Dunst has grown up in front of the cameras, but anybody who doubted her ability to move beyond childhood to beautiful adolescent, thought again after seeing her in The Virgin Suicides. Here, she was mature, thoughtful and even sexy. “She was not like a cheesy sex symbol or anything like that,” explains Dunst. “You know like the girl who shows her tits in the movie. It was a classy sex symbol, an ethereal sexiness.” What the movie did, was enable Dunst to be perceived differently, and now relishes playing “much more adult roles”. Her latest, however, is not quite adult. “I love doing comedy, and Bring it On merely enabled me to express that side of me that I often hold back.” In Bring it On, Dunst smiles and cheerleads her way as Torrance Shipman, team captain of the San Diego Toros at Rancho Carne High School, who must show her team how to beat out their rival squad, the Clovers. Clovers’ captain Isis (Gabrielle Union) is struggling to raise enough money to make it to the competition, while Torrance is facing up to the fact that her team’s cheers are not original. Dunst says that it wasn’t too difficult to relate to this perennially optimistic gymnastic cheerleader. Kirsten was herself a teenager when she was in the 8th grade, she recalls. “I did it so I could fit in more, because all the cool girls were doing it,” though she ended up missing the competition side of it, due to her burgeoning acting career. That is in stark contrast to her Bring it On movie, which focuses on the competitive aspects of cheerleading “which I knew little about. I don’t think there’s ever been a movie which shows how serious this is, or that it’s a sport in its own right, and how these girls are like dancers, athletes and how hard they work.” Dunst worked just as hard. There are no stunt doubles to be found. “It was a lot of hard work but exhilarating.”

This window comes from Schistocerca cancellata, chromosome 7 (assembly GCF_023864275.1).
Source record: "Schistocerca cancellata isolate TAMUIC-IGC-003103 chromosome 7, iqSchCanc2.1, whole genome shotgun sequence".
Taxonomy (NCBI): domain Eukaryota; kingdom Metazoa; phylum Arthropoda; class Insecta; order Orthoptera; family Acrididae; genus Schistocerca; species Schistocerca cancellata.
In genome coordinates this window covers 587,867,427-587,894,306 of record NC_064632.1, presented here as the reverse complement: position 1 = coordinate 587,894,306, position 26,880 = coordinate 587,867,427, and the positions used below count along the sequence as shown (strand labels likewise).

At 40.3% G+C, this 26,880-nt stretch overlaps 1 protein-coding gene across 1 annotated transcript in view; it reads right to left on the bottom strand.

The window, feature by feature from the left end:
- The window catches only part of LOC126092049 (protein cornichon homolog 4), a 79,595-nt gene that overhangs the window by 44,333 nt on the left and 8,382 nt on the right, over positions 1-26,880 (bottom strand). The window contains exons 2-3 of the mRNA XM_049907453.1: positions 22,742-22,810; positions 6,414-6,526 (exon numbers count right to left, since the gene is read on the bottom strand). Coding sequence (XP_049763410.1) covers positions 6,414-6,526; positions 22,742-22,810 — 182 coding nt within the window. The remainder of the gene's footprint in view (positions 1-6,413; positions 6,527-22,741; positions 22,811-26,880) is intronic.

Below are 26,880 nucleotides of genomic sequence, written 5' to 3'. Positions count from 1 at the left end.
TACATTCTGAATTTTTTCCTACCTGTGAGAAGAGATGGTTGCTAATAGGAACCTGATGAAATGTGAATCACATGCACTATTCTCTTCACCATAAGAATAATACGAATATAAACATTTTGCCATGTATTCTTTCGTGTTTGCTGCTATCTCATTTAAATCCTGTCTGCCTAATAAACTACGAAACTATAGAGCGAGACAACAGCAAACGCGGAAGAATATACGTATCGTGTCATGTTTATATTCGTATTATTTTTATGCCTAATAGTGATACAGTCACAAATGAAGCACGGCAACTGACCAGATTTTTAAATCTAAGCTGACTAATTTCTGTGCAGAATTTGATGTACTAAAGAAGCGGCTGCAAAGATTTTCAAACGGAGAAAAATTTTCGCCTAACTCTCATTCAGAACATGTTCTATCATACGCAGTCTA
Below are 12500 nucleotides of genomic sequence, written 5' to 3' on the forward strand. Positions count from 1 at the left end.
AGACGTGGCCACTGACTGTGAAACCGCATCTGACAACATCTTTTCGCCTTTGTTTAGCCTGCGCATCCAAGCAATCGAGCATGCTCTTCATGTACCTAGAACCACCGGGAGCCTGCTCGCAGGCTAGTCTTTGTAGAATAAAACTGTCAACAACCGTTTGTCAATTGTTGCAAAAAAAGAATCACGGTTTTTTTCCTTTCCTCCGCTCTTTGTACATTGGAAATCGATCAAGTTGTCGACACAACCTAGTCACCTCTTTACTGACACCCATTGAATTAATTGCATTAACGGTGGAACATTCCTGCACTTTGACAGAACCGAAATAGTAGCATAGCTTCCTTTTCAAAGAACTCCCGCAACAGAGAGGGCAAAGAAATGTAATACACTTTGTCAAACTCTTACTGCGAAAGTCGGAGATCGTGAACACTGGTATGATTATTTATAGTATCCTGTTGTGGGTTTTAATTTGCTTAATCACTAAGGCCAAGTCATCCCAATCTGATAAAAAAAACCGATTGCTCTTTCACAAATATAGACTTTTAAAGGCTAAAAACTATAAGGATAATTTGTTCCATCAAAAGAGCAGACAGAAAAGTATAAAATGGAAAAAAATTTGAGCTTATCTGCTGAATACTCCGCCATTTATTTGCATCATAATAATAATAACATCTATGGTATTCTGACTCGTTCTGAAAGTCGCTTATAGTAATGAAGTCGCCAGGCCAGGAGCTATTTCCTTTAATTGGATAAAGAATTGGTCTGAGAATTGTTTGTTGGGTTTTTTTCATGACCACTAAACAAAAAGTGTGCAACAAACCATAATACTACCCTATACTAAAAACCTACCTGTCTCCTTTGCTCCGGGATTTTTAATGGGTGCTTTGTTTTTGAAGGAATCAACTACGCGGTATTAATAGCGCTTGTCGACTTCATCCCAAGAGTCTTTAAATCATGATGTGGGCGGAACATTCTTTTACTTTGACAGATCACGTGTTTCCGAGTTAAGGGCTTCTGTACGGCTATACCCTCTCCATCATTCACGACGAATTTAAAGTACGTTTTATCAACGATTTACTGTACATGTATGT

Now that she has finished high school, one would assume that she is ready for college. “I want to go to college but I don’t want to go right away. I’m so happy working and not having to worry about school. As long as I keep reading and learning about stuff, because I learn so much from the people I work with. I feel like I’m getting an education through the movies I’m doing and what that process involves. ” Professionally, Dunst would rather focus all her attention on her very diverse career whether it be mainstream or independent. “I think I can afford to do a lot,” says Dunst. “But bigger films get you to be in a position you want to be in. Independent films don’t really. If you want a production company or if you want to be a director I think the bigger films sometimes will help you get along with your career in the future. Then they allow you to do independent films also. I like doing both.”
Dunst is also busy developing her own projects, including a film about Sylvia Plath, whom she is dying to play. “She was such an extraordinary character, so tragic and profound, and her relationship with [poet] Ted Hughes is lyrical and poetic.” Dunst has her eyes on Aussie Heath Ledger to play Hughes. “He’d be perfect. He’s such an incredible young actor” Dunst enthuses.